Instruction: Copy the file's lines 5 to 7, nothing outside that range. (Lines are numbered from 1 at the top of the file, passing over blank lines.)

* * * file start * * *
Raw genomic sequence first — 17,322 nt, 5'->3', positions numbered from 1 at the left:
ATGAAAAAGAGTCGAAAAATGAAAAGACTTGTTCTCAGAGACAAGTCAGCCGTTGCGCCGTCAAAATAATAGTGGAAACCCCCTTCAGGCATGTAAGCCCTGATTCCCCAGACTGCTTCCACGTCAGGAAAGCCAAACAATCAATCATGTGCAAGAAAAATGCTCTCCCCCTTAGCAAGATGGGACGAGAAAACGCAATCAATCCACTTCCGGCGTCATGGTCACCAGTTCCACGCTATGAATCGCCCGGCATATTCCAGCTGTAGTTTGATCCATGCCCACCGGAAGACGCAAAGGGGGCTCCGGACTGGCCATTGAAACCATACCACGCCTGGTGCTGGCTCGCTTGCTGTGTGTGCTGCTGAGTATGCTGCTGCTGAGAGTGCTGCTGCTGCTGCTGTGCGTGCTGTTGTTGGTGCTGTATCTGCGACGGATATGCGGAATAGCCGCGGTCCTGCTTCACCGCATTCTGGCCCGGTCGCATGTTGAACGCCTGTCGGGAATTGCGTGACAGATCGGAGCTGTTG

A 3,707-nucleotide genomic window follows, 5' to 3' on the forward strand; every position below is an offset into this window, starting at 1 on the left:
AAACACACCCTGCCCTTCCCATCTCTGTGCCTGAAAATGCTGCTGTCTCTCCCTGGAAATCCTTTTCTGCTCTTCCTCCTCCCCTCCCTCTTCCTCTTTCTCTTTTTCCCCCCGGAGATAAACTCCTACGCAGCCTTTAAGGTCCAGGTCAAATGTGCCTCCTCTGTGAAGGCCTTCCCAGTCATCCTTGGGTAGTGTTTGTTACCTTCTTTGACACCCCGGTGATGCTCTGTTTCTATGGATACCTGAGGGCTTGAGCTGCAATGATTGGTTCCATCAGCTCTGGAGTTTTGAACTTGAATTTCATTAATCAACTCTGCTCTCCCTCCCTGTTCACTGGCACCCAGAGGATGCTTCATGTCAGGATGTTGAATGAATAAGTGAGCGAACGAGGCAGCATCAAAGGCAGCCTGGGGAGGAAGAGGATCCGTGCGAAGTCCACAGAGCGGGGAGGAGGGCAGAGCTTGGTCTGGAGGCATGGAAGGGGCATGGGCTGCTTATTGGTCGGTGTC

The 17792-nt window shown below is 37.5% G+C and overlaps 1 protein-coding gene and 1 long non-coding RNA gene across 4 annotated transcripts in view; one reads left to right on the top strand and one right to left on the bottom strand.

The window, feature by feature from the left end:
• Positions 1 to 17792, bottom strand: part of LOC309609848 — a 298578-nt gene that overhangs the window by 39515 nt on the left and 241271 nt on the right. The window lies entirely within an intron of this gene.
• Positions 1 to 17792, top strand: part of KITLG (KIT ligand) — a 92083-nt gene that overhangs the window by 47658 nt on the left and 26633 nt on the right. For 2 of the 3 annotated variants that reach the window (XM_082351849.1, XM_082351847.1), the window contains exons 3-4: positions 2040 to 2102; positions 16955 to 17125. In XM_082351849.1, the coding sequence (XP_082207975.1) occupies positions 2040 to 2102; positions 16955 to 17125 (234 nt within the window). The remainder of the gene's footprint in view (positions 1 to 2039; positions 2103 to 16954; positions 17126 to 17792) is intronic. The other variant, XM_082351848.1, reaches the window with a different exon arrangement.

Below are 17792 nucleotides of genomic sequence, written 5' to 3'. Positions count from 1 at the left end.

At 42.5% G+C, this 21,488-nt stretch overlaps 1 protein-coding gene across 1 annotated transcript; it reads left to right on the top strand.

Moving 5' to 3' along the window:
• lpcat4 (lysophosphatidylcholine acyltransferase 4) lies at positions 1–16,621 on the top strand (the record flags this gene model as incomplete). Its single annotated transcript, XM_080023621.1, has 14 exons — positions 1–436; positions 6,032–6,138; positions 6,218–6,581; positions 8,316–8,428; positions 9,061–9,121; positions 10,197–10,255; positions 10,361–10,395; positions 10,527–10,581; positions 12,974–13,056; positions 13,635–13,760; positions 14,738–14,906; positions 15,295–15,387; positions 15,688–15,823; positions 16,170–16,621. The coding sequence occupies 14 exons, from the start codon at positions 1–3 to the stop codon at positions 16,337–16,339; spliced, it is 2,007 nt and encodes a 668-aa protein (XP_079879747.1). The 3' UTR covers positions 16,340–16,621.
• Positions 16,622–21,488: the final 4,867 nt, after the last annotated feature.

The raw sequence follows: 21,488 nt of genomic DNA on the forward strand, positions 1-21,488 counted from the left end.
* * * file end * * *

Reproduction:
The 17792-nt window shown below is 37.5% G+C and overlaps 1 protein-coding gene and 1 long non-coding RNA gene across 4 annotated transcripts in view; one reads left to right on the top strand and one right to left on the bottom strand.

The window, feature by feature from the left end:
• Positions 1 to 17792, bottom strand: part of LOC309609848 — a 298578-nt gene that overhangs the window by 39515 nt on the left and 241271 nt on the right. The window lies entirely within an intron of this gene.